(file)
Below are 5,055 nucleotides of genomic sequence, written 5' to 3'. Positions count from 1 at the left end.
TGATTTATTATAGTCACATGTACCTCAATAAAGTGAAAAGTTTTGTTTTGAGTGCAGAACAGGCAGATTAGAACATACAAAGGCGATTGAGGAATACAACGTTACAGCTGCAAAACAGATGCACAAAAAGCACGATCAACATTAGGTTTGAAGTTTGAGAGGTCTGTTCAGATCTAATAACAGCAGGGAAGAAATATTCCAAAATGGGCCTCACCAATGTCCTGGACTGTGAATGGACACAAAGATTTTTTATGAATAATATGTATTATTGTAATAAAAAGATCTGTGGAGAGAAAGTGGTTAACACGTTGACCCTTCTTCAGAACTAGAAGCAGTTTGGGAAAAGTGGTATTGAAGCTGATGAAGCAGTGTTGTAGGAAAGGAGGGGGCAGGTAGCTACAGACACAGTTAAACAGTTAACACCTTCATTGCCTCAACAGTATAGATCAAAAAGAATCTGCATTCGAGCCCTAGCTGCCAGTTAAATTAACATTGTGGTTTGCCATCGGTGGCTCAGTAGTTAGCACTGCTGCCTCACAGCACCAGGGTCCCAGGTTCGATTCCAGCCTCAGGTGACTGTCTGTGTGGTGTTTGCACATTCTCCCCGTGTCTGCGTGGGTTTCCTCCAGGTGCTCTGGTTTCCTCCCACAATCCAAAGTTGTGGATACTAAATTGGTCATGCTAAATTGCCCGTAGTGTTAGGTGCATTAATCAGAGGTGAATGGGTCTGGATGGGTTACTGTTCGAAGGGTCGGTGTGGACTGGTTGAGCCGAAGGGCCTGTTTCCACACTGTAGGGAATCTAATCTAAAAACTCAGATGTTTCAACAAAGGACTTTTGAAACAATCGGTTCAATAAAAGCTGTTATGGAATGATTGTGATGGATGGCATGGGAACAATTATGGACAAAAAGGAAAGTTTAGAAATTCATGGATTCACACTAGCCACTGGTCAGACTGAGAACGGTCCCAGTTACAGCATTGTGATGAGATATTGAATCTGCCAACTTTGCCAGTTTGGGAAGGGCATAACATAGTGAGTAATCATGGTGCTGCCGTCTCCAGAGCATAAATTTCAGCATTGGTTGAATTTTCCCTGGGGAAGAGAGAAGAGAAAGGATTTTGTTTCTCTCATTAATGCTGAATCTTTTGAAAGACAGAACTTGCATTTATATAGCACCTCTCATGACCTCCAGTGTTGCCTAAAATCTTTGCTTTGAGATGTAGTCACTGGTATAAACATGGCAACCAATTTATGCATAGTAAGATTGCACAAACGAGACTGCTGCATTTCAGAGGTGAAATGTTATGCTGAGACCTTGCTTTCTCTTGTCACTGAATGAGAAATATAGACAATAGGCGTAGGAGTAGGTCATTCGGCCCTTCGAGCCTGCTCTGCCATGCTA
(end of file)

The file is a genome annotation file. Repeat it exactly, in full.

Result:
Below are 5,055 nucleotides of genomic sequence, written 5' to 3'. Positions count from 1 at the left end.
TGATTTATTATAGTCACATGTACCTCAATAAAGTGAAAAGTTTTGTTTTGAGTGCAGAACAGGCAGATTAGAACATACAAAGGCGATTGAGGAATACAACGTTACAGCTGCAAAACAGATGCACAAAAAGCACGATCAACATTAGGTTTGAAGTTTGAGAGGTCTGTTCAGATCTAATAACAGCAGGGAAGAAATATTCCAAAATGGGCCTCACCAATGTCCTGGACTGTGAATGGACACAAAGATTTTTTATGAATAATATGTATTATTGTAATAAAAAGATCTGTGGAGAGAAAGTGGTTAACACGTTGACCCTTCTTCAGAACTAGAAGCAGTTTGGGAAAAGTGGTATTGAAGCTGATGAAGCAGTGTTGTAGGAAAGGAGGGGGCAGGTAGCTACAGACACAGTTAAACAGTTAACACCTTCATTGCCTCAACAGTATAGATCAAAAAGAATCTGCATTCGAGCCCTAGCTGCCAGTTAAATTAACATTGTGGTTTGCCATCGGTGGCTCAGTAGTTAGCACTGCTGCCTCACAGCACCAGGGTCCCAGGTTCGATTCCAGCCTCAGGTGACTGTCTGTGTGGTGTTTGCACATTCTCCCCGTGTCTGCGTGGGTTTCCTCCAGGTGCTCTGGTTTCCTCCCACAATCCAAAGTTGTGGATACTAAATTGGTCATGCTAAATTGCCCGTAGTGTTAGGTGCATTAATCAGAGGTGAATGGGTCTGGATGGGTTACTGTTCGAAGGGTCGGTGTGGACTGGTTGAGCCGAAGGGCCTGTTTCCACACTGTAGGGAATCTAATCTAAAAACTCAGATGTTTCAACAAAGGACTTTTGAAACAATCGGTTCAATAAAAGCTGTTATGGAATGATTGTGATGGATGGCATGGGAACAATTATGGACAAAAAGGAAAGTTTAGAAATTCATGGATTCACACTAGCCACTGGTCAGACTGAGAACGGTCCCAGTTACAGCATTGTGATGAGATATTGAATCTGCCAACTTTGCCAGTTTGGGAAGGGCATAACATAGTGAGTAATCATGGTGCTGCCGTCTCCAGAGCATAAATTTCAGCATTGGTTGAATTTTCCCTGGGGAAGAGAGAAGAGAAAGGATTTTGTTTCTCTCATTAATGCTGAATCTTTTGAAAGACAGAACTTGCATTTATATAGCACCTCTCATGACCTCCAGTGTTGCCTAAAATCTTTGCTTTGAGATGTAGTCACTGGTATAAACATGGCAACCAATTTATGCATAGTAAGATTGCACAAACGAGACTGCTGCATTTCAGAGGTGAAATGTTATGCTGAGACCTTGCTTTCTCTTGTCACTGAATGAGAAATATAGACAATAGGCGTAGGAGTAGGTCATTCGGCCCTTCGAGCCTGCTCTGCCATGCTA